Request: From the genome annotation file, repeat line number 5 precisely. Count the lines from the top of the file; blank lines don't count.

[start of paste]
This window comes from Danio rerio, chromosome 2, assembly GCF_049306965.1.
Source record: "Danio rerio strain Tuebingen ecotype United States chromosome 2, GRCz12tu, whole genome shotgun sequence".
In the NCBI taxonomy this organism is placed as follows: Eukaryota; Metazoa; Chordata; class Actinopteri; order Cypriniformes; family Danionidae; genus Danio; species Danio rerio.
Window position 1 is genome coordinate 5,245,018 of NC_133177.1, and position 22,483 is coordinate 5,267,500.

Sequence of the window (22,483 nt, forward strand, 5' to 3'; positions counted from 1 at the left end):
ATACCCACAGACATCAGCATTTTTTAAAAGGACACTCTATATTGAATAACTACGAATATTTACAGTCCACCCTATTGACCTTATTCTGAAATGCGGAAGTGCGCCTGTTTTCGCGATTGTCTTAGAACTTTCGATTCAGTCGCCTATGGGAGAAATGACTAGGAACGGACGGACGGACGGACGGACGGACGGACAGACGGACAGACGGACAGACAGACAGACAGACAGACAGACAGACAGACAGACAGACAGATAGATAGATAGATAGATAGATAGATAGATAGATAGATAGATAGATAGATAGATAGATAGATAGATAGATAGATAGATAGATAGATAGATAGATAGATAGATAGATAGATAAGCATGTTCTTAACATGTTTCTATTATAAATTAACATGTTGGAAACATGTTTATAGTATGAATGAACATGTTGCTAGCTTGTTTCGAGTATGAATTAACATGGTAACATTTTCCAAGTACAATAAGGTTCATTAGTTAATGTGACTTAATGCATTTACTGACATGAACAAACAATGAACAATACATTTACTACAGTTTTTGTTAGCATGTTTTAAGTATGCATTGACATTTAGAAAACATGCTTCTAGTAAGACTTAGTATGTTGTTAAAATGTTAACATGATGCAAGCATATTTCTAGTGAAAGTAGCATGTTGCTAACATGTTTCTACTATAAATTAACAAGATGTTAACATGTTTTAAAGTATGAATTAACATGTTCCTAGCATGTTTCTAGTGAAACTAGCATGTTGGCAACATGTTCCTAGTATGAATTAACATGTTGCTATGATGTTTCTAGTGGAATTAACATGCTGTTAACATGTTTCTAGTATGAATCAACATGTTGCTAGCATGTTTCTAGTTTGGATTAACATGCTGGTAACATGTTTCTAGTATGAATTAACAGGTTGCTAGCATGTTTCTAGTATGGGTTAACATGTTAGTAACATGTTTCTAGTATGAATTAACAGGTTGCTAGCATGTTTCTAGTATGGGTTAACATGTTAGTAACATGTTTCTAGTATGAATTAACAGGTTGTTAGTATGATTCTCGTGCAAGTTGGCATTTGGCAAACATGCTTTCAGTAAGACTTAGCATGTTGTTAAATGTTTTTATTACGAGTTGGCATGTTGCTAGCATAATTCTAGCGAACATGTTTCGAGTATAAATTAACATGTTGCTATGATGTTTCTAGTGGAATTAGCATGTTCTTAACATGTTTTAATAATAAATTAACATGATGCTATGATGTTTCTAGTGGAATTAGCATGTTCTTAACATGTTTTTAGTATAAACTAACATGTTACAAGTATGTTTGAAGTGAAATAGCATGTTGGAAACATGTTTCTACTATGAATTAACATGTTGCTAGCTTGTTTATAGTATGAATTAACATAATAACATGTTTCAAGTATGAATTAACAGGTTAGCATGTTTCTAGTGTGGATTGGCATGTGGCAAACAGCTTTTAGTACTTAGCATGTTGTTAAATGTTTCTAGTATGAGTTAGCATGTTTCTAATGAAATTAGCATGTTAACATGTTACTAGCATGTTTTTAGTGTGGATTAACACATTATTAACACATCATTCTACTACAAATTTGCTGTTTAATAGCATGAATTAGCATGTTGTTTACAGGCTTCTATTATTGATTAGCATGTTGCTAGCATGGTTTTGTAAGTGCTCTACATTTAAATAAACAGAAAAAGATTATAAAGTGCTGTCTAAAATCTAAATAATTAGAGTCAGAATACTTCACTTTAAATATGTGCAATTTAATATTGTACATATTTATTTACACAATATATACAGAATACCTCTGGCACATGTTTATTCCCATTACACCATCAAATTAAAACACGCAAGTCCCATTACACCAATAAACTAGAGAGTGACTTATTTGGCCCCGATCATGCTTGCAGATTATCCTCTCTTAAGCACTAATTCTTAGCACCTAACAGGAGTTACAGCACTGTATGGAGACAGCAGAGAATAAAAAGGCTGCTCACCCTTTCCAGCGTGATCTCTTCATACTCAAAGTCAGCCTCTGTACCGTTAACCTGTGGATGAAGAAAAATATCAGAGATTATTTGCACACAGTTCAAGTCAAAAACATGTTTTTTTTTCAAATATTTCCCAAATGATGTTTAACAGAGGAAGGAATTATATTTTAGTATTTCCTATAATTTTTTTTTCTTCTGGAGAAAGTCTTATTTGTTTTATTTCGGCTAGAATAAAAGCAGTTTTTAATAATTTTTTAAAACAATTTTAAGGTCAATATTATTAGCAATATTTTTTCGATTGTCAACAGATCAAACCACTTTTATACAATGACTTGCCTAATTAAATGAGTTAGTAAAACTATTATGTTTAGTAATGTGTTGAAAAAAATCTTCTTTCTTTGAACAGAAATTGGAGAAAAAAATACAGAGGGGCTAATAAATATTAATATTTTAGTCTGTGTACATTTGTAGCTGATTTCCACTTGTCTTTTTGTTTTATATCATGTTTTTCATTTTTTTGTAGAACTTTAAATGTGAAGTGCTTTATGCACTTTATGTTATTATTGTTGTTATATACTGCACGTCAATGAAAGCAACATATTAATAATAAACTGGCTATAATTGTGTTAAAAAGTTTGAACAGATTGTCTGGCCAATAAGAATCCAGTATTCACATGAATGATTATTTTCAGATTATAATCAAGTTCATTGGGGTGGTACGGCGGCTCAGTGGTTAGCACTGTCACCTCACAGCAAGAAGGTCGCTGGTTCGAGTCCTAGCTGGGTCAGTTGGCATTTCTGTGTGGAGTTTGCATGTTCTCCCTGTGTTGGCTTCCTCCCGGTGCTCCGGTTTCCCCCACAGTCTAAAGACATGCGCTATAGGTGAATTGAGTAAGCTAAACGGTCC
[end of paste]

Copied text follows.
Sequence of the window (22,483 nt, forward strand, 5' to 3'; positions counted from 1 at the left end):